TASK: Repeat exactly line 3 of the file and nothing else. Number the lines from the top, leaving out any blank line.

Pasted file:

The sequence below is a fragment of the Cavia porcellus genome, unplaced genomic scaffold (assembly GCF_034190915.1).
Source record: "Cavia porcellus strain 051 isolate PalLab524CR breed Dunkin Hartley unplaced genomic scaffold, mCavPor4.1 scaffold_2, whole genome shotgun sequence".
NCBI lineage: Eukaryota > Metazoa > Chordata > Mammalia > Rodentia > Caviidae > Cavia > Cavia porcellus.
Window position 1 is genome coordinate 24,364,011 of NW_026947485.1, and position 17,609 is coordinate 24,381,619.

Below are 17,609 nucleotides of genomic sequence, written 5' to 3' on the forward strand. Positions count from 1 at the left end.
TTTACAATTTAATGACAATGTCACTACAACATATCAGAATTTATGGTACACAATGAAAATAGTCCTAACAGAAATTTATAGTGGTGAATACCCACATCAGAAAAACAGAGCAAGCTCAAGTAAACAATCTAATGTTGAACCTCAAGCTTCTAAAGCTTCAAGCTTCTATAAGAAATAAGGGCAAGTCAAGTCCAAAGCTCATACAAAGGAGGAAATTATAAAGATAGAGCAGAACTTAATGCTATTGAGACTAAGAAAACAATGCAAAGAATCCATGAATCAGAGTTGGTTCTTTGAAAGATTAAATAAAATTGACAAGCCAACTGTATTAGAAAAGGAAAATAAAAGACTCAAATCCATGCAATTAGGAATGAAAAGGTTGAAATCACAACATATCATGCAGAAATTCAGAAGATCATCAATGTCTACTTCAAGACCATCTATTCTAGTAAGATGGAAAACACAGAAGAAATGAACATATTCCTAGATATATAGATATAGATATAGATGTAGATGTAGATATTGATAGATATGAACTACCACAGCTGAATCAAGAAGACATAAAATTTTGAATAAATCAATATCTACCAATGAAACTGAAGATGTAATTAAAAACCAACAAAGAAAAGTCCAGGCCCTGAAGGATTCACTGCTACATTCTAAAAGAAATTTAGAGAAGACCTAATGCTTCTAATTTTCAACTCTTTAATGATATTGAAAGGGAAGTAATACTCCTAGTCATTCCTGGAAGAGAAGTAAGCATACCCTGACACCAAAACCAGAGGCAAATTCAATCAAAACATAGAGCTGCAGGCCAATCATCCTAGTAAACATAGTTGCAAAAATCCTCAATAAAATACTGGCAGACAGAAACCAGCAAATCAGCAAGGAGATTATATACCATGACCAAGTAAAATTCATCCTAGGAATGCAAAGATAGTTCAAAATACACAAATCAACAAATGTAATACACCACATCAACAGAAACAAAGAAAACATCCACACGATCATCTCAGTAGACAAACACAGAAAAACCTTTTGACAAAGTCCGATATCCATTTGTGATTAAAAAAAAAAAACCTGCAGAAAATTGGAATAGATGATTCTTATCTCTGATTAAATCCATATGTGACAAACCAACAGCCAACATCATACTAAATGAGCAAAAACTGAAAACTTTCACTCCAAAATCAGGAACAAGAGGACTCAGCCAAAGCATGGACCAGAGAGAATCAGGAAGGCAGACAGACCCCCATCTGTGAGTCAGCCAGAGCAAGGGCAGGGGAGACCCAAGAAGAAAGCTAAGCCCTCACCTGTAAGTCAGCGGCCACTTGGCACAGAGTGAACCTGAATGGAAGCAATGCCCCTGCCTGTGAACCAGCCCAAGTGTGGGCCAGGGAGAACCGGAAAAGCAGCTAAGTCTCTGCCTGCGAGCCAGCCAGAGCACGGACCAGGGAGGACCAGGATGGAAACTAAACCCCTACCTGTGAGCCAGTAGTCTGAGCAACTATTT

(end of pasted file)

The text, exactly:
NCBI lineage: Eukaryota > Metazoa > Chordata > Mammalia > Rodentia > Caviidae > Cavia > Cavia porcellus.